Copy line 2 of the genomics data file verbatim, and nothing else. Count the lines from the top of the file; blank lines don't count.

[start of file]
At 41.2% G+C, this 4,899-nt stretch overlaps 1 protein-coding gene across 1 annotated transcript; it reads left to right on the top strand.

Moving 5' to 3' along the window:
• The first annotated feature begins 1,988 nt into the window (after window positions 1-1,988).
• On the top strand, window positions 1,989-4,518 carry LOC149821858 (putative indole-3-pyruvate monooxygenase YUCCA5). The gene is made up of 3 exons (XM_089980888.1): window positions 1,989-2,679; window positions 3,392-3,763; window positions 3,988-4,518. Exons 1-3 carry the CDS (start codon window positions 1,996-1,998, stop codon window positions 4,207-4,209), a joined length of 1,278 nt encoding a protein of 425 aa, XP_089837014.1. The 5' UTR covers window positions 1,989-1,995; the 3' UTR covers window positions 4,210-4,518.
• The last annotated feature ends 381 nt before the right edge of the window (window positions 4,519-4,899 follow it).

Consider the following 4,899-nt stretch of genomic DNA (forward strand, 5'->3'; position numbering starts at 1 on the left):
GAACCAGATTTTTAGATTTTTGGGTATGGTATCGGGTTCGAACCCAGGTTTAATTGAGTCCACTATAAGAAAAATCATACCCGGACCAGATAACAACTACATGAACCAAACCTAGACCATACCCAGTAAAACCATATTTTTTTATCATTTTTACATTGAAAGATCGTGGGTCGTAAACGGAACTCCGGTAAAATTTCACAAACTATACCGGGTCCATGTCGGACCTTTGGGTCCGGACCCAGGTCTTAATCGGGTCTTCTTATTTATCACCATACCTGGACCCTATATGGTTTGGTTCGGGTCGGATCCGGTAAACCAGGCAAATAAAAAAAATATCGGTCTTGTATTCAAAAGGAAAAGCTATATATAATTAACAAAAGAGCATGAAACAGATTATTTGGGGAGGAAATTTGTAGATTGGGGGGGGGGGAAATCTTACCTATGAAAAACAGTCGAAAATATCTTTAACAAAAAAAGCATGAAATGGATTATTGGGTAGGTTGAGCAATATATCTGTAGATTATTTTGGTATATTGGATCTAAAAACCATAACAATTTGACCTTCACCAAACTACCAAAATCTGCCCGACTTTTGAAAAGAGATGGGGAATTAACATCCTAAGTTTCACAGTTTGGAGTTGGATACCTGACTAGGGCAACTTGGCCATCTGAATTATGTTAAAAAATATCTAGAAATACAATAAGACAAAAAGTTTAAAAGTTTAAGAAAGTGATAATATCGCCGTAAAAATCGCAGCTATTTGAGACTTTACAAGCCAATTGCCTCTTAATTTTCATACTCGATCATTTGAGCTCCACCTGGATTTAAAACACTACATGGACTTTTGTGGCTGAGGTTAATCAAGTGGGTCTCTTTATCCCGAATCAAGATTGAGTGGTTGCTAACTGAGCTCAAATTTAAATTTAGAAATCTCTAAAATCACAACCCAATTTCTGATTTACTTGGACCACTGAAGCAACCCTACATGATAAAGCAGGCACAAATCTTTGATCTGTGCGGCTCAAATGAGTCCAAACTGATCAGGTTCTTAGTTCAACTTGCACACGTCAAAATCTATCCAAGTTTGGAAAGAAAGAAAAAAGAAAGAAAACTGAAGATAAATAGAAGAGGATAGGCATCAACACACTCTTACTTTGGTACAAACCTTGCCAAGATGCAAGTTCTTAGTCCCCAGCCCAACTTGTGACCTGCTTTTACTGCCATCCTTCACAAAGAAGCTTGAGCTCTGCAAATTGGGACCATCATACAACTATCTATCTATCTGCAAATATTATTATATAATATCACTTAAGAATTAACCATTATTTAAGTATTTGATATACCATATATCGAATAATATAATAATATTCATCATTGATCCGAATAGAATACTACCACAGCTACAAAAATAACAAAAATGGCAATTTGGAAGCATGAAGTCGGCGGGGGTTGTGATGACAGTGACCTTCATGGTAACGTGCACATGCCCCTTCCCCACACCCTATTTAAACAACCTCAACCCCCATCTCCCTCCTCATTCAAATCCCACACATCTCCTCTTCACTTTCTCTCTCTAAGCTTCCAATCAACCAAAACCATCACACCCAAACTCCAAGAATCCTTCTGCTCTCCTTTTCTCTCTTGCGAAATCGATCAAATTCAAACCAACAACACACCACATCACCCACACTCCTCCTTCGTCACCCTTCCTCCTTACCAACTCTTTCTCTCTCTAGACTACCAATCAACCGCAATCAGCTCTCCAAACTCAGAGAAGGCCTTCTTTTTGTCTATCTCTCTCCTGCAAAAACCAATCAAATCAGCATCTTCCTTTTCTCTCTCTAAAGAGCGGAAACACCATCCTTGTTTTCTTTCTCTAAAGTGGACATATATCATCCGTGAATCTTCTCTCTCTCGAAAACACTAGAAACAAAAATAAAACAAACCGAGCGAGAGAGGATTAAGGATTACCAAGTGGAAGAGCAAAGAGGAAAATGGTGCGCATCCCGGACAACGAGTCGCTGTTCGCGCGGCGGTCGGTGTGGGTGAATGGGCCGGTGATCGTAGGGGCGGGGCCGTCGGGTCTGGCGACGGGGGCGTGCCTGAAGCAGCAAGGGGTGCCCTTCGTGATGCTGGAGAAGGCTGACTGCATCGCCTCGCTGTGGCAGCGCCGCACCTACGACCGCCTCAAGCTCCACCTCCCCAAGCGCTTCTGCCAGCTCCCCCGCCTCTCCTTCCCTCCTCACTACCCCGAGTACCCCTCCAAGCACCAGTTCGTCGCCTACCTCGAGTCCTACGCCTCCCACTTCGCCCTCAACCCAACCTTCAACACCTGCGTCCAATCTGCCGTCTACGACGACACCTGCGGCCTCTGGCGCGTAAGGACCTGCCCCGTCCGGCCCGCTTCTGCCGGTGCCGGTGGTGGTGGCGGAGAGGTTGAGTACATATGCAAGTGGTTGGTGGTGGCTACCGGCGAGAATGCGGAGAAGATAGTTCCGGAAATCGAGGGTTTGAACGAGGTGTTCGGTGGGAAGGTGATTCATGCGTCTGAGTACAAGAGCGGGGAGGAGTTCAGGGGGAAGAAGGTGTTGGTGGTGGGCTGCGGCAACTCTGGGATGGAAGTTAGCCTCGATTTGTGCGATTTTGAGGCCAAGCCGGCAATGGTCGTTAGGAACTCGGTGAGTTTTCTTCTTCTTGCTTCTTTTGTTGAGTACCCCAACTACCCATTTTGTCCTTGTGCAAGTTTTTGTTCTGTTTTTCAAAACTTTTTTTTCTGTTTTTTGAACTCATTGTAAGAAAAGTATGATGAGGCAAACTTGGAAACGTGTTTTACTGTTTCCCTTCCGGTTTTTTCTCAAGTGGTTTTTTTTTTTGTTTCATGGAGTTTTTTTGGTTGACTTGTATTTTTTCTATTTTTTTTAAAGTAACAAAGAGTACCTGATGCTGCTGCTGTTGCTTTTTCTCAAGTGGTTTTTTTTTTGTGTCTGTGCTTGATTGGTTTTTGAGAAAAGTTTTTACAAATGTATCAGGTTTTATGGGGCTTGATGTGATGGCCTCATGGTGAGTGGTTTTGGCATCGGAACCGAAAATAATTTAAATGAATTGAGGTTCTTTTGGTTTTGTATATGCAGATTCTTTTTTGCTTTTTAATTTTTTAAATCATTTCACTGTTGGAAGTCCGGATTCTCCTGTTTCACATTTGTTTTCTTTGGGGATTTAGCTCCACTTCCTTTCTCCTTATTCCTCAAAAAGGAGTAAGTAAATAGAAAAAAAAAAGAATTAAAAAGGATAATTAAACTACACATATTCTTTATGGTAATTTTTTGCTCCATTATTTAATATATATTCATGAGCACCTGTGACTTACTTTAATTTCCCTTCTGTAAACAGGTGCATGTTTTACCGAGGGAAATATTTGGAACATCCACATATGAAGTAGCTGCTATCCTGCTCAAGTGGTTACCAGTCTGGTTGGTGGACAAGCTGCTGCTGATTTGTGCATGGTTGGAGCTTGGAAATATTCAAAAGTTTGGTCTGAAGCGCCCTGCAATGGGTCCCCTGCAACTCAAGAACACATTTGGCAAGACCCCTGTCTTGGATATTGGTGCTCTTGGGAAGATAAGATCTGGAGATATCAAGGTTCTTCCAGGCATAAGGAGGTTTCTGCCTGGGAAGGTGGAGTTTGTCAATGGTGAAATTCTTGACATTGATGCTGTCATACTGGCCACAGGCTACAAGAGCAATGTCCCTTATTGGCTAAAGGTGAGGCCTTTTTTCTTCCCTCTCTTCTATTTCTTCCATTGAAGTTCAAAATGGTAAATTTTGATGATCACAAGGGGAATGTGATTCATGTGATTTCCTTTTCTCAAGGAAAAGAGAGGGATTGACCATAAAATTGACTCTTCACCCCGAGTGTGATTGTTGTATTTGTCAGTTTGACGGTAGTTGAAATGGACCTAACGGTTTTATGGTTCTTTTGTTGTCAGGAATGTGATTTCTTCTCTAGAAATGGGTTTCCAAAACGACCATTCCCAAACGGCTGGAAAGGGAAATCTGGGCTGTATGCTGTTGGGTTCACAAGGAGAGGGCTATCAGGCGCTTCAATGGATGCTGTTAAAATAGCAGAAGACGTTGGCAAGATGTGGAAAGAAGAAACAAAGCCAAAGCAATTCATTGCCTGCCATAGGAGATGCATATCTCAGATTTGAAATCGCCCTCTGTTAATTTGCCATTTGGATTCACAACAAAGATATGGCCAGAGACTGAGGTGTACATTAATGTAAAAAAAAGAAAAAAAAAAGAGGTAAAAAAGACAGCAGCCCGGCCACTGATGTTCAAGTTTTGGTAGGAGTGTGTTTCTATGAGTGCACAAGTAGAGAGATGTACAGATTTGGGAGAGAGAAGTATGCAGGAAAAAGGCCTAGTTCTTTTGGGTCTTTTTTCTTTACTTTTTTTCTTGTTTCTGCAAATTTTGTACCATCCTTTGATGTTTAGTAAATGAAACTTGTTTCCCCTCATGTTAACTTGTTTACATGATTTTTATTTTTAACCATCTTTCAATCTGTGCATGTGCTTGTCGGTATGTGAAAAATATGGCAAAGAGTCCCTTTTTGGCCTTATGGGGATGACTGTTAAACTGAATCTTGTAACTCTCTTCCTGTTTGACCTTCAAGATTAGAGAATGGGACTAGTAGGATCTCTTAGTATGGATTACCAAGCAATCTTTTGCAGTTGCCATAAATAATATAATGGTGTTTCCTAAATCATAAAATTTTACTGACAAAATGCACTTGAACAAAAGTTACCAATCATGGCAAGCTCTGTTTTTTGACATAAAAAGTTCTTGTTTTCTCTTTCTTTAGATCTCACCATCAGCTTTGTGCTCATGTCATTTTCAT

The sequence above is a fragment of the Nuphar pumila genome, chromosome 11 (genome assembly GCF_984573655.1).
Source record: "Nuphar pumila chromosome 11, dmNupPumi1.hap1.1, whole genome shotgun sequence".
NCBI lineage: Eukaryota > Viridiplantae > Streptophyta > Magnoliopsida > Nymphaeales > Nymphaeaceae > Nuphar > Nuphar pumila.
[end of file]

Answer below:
Moving 5' to 3' along the window: